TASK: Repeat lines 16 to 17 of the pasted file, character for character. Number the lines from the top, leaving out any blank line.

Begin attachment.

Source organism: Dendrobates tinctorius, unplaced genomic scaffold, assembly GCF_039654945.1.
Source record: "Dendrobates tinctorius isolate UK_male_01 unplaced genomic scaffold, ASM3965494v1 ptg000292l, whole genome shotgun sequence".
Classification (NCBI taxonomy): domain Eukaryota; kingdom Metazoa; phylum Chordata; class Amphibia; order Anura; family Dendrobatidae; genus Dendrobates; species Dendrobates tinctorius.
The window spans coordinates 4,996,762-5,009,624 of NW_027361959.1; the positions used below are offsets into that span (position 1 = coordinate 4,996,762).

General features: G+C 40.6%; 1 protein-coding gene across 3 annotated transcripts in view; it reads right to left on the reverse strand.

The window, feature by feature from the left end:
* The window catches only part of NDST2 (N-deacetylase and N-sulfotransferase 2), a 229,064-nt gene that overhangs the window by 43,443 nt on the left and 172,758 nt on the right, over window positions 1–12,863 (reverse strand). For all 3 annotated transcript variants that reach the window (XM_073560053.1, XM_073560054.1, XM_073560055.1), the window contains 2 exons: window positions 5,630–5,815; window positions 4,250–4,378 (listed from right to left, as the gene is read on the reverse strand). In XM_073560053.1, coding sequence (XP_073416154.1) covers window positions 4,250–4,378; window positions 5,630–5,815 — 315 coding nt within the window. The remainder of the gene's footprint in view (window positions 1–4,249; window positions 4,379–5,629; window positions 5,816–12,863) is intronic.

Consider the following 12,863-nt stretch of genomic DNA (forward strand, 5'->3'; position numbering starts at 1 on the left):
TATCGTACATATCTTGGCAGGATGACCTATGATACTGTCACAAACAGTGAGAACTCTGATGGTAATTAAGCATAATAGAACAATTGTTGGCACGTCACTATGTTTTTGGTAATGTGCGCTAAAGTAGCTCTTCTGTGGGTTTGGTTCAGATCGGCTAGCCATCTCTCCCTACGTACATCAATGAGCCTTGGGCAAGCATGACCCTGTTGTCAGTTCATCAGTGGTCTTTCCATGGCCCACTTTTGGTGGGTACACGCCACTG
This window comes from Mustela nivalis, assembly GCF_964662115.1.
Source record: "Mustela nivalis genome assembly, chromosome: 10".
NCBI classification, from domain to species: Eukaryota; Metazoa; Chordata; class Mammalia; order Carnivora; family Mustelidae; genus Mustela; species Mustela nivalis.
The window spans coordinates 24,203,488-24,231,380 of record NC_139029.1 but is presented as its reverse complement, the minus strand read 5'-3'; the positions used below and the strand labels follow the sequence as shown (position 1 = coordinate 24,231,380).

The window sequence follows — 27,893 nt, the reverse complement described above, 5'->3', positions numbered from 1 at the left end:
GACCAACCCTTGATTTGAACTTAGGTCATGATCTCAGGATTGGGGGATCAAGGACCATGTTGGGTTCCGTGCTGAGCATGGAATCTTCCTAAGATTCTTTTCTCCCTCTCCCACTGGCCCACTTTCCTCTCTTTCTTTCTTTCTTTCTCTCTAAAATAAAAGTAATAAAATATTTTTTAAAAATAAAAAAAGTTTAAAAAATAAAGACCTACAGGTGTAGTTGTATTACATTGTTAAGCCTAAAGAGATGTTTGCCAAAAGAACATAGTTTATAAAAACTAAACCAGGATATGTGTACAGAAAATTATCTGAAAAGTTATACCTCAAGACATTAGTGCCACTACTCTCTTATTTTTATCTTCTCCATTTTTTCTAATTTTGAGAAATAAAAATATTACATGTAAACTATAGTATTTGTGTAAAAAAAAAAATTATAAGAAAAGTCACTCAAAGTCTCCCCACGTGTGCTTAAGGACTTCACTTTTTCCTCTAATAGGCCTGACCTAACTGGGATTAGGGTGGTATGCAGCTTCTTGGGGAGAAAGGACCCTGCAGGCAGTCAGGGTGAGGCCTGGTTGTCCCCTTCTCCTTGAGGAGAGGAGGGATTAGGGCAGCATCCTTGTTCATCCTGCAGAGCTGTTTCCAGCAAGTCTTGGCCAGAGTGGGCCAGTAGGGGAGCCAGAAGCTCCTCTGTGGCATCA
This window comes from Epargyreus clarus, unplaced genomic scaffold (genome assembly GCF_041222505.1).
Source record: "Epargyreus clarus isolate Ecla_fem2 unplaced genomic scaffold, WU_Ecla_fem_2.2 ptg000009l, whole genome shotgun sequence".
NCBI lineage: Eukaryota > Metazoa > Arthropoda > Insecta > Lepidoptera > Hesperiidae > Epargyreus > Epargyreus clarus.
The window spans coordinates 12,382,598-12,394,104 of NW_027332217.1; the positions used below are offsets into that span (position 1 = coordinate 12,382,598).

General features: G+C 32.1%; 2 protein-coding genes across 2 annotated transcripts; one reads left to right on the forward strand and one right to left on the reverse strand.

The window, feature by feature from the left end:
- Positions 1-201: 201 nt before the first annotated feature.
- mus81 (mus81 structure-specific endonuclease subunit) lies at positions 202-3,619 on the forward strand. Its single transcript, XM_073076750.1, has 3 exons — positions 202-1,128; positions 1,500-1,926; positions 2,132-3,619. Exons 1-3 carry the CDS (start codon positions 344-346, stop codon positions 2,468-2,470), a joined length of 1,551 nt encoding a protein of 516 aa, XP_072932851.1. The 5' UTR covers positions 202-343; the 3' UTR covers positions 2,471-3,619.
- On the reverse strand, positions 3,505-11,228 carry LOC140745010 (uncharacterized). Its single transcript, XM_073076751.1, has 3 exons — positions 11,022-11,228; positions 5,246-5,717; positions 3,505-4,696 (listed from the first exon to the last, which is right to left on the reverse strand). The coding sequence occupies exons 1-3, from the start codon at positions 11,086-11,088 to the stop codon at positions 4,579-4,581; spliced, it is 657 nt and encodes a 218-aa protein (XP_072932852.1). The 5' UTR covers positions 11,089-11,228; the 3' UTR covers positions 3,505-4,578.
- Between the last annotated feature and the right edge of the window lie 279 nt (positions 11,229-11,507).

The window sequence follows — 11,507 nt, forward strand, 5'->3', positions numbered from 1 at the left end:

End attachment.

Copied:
This window comes from Epargyreus clarus, unplaced genomic scaffold (genome assembly GCF_041222505.1).
Source record: "Epargyreus clarus isolate Ecla_fem2 unplaced genomic scaffold, WU_Ecla_fem_2.2 ptg000009l, whole genome shotgun sequence".